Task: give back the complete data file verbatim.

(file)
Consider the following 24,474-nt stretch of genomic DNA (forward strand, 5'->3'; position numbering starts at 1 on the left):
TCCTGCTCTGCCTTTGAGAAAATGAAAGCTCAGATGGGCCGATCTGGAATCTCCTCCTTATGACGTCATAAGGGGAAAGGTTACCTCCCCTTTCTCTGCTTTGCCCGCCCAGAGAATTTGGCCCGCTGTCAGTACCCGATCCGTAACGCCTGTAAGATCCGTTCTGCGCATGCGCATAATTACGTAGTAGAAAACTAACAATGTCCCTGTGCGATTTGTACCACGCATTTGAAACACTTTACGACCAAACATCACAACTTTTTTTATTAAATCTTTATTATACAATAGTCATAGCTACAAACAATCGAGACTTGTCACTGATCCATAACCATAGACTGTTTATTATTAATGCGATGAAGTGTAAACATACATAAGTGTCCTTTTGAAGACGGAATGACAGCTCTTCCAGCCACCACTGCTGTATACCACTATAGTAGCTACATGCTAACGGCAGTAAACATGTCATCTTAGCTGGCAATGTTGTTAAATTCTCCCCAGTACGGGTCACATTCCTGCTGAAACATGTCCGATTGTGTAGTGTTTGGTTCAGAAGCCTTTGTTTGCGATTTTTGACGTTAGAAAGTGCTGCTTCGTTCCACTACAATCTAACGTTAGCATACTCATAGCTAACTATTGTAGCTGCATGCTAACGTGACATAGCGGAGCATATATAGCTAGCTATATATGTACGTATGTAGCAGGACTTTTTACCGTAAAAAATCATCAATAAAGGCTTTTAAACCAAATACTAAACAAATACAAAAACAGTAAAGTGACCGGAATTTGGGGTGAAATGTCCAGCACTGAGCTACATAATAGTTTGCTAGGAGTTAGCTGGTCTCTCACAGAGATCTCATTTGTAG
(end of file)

Consider the following 24,474-nt stretch of genomic DNA (forward strand, 5'->3'; position numbering starts at 1 on the left):
TCCTGCTCTGCCTTTGAGAAAATGAAAGCTCAGATGGGCCGATCTGGAATCTCCTCCTTATGACGTCATAAGGGGAAAGGTTACCTCCCCTTTCTCTGCTTTGCCCGCCCAGAGAATTTGGCCCGCTGTCAGTACCCGATCCGTAACGCCTGTAAGATCCGTTCTGCGCATGCGCATAATTACGTAGTAGAAAACTAACAATGTCCCTGTGCGATTTGTACCACGCATTTGAAACACTTTACGACCAAACATCACAACTTTTTTTATTAAATCTTTATTATACAATAGTCATAGCTACAAACAATCGAGACTTGTCACTGATCCATAACCATAGACTGTTTATTATTAATGCGATGAAGTGTAAACATACATAAGTGTCCTTTTGAAGACGGAATGACAGCTCTTCCAGCCACCACTGCTGTATACCACTATAGTAGCTACATGCTAACGGCAGTAAACATGTCATCTTAGCTGGCAATGTTGTTAAATTCTCCCCAGTACGGGTCACATTCCTGCTGAAACATGTCCGATTGTGTAGTGTTTGGTTCAGAAGCCTTTGTTTGCGATTTTTGACGTTAGAAAGTGCTGCTTCGTTCCACTACAATCTAACGTTAGCATACTCATAGCTAACTATTGTAGCTGCATGCTAACGTGACATAGCGGAGCATATATAGCTAGCTATATATGTACGTATGTAGCAGGACTTTTTACCGTAAAAAATCATCAATAAAGGCTTTTAAACCAAATACTAAACAAATACAAAAACAGTAAAGTGACCGGAATTTGGGGTGAAATGTCCAGCACTGAGCTACATAATAGTTTGCTAGGAGTTAGCTGGTCTCTCACAGAGATCTCATTTGTAG